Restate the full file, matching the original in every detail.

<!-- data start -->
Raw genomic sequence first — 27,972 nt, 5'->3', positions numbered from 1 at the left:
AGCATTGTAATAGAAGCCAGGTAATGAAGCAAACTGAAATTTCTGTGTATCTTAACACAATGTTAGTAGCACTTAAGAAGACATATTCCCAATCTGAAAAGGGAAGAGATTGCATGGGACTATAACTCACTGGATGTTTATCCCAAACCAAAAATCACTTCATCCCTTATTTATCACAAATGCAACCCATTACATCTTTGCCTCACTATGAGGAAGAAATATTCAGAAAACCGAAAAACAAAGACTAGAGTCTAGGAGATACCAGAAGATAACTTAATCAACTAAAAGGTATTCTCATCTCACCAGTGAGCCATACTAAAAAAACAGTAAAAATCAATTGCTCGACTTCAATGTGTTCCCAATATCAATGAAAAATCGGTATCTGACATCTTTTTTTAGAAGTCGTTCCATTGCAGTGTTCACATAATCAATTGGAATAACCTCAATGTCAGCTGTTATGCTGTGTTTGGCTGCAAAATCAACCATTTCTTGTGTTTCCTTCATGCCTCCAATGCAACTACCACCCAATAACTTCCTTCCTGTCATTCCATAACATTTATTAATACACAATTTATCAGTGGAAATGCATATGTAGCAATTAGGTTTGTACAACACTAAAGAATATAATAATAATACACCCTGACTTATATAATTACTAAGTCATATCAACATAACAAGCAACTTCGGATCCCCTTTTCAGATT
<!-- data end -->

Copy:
Raw genomic sequence first — 27,972 nt, 5'->3', positions numbered from 1 at the left:
AGCATTGTAATAGAAGCCAGGTAATGAAGCAAACTGAAATTTCTGTGTATCTTAACACAATGTTAGTAGCACTTAAGAAGACATATTCCCAATCTGAAAAGGGAAGAGATTGCATGGGACTATAACTCACTGGATGTTTATCCCAAACCAAAAATCACTTCATCCCTTATTTATCACAAATGCAACCCATTACATCTTTGCCTCACTATGAGGAAGAAATATTCAGAAAACCGAAAAACAAAGACTAGAGTCTAGGAGATACCAGAAGATAACTTAATCAACTAAAAGGTATTCTCATCTCACCAGTGAGCCATACTAAAAAAACAGTAAAAATCAATTGCTCGACTTCAATGTGTTCCCAATATCAATGAAAAATCGGTATCTGACATCTTTTTTTAGAAGTCGTTCCATTGCAGTGTTCACATAATCAATTGGAATAACCTCAATGTCAGCTGTTATGCTGTGTTTGGCTGCAAAATCAACCATTTCTTGTGTTTCCTTCATGCCTCCAATGCAACTACCACCCAATAACTTCCTTCCTGTCATTCCATAACATTTATTAATACACAATTTATCAGTGGAAATGCATATGTAGCAATTAGGTTTGTACAACACTAAAGAATATAATAATAATACACCCTGACTTATATAATTACTAAGTCATATCAACATAACAAGCAACTTCGGATCCCCTTTTCAGATT